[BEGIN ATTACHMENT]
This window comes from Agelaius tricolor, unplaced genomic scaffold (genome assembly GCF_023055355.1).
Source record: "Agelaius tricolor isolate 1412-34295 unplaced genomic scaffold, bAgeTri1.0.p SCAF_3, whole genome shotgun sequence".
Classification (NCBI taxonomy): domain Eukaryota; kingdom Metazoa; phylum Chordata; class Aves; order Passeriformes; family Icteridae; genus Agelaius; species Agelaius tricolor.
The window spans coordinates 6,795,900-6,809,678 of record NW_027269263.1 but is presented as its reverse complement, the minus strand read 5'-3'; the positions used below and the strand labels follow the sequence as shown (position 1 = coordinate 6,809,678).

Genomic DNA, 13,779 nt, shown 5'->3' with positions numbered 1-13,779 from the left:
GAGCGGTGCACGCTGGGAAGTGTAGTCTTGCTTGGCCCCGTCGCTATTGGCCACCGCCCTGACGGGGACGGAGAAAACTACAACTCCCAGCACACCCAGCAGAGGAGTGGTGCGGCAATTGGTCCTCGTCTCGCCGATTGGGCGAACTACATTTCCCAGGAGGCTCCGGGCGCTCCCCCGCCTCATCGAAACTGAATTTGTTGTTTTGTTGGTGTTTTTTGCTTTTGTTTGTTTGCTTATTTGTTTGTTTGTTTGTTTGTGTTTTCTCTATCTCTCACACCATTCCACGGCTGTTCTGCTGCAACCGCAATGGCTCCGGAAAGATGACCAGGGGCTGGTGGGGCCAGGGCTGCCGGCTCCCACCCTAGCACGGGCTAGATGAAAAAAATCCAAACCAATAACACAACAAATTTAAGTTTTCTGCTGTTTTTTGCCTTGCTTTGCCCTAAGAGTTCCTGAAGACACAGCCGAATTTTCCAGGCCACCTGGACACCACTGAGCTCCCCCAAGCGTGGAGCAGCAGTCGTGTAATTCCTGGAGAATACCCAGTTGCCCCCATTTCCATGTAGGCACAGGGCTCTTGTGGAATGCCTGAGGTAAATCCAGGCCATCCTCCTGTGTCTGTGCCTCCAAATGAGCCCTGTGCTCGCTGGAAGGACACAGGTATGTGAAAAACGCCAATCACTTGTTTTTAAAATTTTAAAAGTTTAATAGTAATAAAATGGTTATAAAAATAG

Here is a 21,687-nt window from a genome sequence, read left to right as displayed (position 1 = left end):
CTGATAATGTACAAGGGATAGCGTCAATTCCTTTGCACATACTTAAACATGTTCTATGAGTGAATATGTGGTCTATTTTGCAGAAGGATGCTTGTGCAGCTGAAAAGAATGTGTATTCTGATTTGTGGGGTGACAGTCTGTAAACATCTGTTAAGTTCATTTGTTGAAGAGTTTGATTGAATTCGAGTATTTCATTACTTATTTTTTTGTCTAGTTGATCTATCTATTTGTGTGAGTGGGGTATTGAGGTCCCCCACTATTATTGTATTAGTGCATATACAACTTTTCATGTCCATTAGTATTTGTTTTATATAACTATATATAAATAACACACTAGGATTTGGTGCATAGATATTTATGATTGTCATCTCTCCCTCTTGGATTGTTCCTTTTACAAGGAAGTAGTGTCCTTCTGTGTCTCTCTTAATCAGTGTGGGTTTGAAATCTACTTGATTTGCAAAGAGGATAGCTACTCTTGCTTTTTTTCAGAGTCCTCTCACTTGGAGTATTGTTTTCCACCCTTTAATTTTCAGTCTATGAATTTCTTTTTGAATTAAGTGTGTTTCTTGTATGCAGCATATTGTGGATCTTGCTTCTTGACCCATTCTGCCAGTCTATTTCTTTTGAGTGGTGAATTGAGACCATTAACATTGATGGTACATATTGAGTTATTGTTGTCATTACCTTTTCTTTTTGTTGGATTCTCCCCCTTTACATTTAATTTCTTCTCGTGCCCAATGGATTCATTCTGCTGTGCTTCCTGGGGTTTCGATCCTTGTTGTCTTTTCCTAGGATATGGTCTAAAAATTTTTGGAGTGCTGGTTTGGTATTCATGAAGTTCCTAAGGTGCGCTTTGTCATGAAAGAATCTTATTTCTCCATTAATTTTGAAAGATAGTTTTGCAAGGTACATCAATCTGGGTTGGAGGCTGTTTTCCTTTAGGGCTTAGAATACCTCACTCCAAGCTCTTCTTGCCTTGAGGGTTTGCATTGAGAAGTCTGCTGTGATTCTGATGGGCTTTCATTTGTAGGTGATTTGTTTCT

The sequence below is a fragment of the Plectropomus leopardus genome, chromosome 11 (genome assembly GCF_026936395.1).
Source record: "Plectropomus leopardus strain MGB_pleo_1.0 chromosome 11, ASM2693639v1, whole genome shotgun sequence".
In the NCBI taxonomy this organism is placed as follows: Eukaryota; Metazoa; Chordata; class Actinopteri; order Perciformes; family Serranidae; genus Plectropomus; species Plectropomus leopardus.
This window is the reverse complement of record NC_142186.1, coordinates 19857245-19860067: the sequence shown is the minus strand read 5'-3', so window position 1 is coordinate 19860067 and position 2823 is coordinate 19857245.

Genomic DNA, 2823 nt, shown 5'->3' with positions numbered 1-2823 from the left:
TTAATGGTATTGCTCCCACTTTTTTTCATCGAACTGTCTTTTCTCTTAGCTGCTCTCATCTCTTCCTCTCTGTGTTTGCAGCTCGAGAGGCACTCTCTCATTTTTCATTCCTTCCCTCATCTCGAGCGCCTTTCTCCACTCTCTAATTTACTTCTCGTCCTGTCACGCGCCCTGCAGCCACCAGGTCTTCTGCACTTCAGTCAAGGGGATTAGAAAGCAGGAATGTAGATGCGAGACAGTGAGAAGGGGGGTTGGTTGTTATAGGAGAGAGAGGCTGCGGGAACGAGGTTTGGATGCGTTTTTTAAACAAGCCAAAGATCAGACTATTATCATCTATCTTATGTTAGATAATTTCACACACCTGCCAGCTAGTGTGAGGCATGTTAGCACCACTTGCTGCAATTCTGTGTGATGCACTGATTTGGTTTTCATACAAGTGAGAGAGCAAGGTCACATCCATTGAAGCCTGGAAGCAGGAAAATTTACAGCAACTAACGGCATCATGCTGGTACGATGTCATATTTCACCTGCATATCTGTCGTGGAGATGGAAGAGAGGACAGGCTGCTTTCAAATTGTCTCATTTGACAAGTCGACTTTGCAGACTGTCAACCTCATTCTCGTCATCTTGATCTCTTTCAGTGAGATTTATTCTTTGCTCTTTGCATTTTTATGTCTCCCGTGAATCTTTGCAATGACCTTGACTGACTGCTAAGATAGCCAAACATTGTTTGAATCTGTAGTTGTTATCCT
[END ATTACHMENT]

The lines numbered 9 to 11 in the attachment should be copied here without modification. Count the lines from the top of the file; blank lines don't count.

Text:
The sequence below is a fragment of the Plectropomus leopardus genome, chromosome 11 (genome assembly GCF_026936395.1).
Source record: "Plectropomus leopardus strain MGB_pleo_1.0 chromosome 11, ASM2693639v1, whole genome shotgun sequence".
In the NCBI taxonomy this organism is placed as follows: Eukaryota; Metazoa; Chordata; class Actinopteri; order Perciformes; family Serranidae; genus Plectropomus; species Plectropomus leopardus.